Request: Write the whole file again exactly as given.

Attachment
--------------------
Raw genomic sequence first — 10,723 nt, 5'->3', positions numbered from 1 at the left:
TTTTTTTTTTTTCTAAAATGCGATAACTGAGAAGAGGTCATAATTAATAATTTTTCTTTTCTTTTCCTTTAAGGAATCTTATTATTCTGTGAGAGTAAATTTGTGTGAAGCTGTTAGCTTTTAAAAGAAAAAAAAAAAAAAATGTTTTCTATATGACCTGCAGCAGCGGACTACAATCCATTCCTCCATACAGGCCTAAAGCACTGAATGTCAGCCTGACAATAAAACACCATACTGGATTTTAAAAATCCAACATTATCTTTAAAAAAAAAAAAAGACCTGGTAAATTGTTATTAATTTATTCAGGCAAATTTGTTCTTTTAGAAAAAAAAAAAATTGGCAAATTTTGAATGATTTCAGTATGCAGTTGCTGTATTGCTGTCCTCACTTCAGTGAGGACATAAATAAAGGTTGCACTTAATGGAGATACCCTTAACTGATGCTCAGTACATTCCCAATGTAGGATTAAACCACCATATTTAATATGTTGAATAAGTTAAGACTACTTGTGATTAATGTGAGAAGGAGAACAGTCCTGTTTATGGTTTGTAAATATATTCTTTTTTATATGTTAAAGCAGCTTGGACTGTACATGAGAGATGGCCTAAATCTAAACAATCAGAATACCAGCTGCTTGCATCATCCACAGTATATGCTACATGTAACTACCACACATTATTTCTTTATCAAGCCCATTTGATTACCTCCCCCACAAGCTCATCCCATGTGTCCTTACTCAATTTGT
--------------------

Raw genomic sequence first — 10,723 nt, 5'->3', positions numbered from 1 at the left:
TTTTTTTTTTTTCTAAAATGCGATAACTGAGAAGAGGTCATAATTAATAATTTTTCTTTTCTTTTCCTTTAAGGAATCTTATTATTCTGTGAGAGTAAATTTGTGTGAAGCTGTTAGCTTTTAAAAGAAAAAAAAAAAAAAATGTTTTCTATATGACCTGCAGCAGCGGACTACAATCCATTCCTCCATACAGGCCTAAAGCACTGAATGTCAGCCTGACAATAAAACACCATACTGGATTTTAAAAATCCAACATTATCTTTAAAAAAAAAAAAAGACCTGGTAAATTGTTATTAATTTATTCAGGCAAATTTGTTCTTTTAGAAAAAAAAAAAATTGGCAAATTTTGAATGATTTCAGTATGCAGTTGCTGTATTGCTGTCCTCACTTCAGTGAGGACATAAATAAAGGTTGCACTTAATGGAGATACCCTTAACTGATGCTCAGTACATTCCCAATGTAGGATTAAACCACCATATTTAATATGTTGAATAAGTTAAGACTACTTGTGATTAATGTGAGAAGGAGAACAGTCCTGTTTATGGTTTGTAAATATATTCTTTTTTATATGTTAAAGCAGCTTGGACTGTACATGAGAGATGGCCTAAATCTAAACAATCAGAATACCAGCTGCTTGCATCATCCACAGTATATGCTACATGTAACTACCACACATTATTTCTTTATCAAGCCCATTTGATTACCTCCCCCACAAGCTCATCCCATGTGTCCTTACTCAATTTGT